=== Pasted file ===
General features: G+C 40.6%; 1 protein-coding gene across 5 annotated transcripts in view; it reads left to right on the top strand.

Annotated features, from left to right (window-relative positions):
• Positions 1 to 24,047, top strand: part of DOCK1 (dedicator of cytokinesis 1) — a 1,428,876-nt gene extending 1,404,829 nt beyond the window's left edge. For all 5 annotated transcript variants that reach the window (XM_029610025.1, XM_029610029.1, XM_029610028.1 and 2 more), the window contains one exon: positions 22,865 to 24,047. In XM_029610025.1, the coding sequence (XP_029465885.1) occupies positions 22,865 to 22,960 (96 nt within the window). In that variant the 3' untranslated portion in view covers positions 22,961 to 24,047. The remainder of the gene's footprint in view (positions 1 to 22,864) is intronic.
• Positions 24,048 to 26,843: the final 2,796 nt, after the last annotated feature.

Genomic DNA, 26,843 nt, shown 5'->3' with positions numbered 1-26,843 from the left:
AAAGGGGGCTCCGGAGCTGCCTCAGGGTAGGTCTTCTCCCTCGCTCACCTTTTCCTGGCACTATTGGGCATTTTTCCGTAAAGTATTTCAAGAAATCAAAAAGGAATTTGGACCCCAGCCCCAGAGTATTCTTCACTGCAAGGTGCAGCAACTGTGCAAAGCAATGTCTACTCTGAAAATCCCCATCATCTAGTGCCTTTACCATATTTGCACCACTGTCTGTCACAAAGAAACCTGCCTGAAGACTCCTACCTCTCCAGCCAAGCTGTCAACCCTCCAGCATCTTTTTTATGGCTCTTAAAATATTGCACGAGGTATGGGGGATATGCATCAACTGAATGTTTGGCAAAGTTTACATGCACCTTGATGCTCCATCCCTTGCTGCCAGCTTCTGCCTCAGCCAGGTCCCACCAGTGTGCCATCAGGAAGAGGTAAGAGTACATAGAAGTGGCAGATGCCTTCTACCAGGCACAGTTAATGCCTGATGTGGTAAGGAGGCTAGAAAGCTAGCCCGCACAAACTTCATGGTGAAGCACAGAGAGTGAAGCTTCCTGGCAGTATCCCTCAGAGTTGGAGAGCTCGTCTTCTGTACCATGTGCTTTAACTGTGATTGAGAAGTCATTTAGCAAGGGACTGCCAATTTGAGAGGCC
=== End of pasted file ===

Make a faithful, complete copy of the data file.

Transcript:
General features: G+C 40.6%; 1 protein-coding gene across 5 annotated transcripts in view; it reads left to right on the top strand.

Annotated features, from left to right (window-relative positions):
• Positions 1 to 24,047, top strand: part of DOCK1 (dedicator of cytokinesis 1) — a 1,428,876-nt gene extending 1,404,829 nt beyond the window's left edge. For all 5 annotated transcript variants that reach the window (XM_029610025.1, XM_029610029.1, XM_029610028.1 and 2 more), the window contains one exon: positions 22,865 to 24,047. In XM_029610025.1, the coding sequence (XP_029465885.1) occupies positions 22,865 to 22,960 (96 nt within the window). In that variant the 3' untranslated portion in view covers positions 22,961 to 24,047. The remainder of the gene's footprint in view (positions 1 to 22,864) is intronic.
• Positions 24,048 to 26,843: the final 2,796 nt, after the last annotated feature.

Genomic DNA, 26,843 nt, shown 5'->3' with positions numbered 1-26,843 from the left:
AAAGGGGGCTCCGGAGCTGCCTCAGGGTAGGTCTTCTCCCTCGCTCACCTTTTCCTGGCACTATTGGGCATTTTTCCGTAAAGTATTTCAAGAAATCAAAAAGGAATTTGGACCCCAGCCCCAGAGTATTCTTCACTGCAAGGTGCAGCAACTGTGCAAAGCAATGTCTACTCTGAAAATCCCCATCATCTAGTGCCTTTACCATATTTGCACCACTGTCTGTCACAAAGAAACCTGCCTGAAGACTCCTACCTCTCCAGCCAAGCTGTCAACCCTCCAGCATCTTTTTTATGGCTCTTAAAATATTGCACGAGGTATGGGGGATATGCATCAACTGAATGTTTGGCAAAGTTTACATGCACCTTGATGCTCCATCCCTTGCTGCCAGCTTCTGCCTCAGCCAGGTCCCACCAGTGTGCCATCAGGAAGAGGTAAGAGTACATAGAAGTGGCAGATGCCTTCTACCAGGCACAGTTAATGCCTGATGTGGTAAGGAGGCTAGAAAGCTAGCCCGCACAAACTTCATGGTGAAGCACAGAGAGTGAAGCTTCCTGGCAGTATCCCTCAGAGTTGGAGAGCTCGTCTTCTGTACCATGTGCTTTAACTGTGATTGAGAAGTCATTTAGCAAGGGACTGCCAATTTGAGAGGCC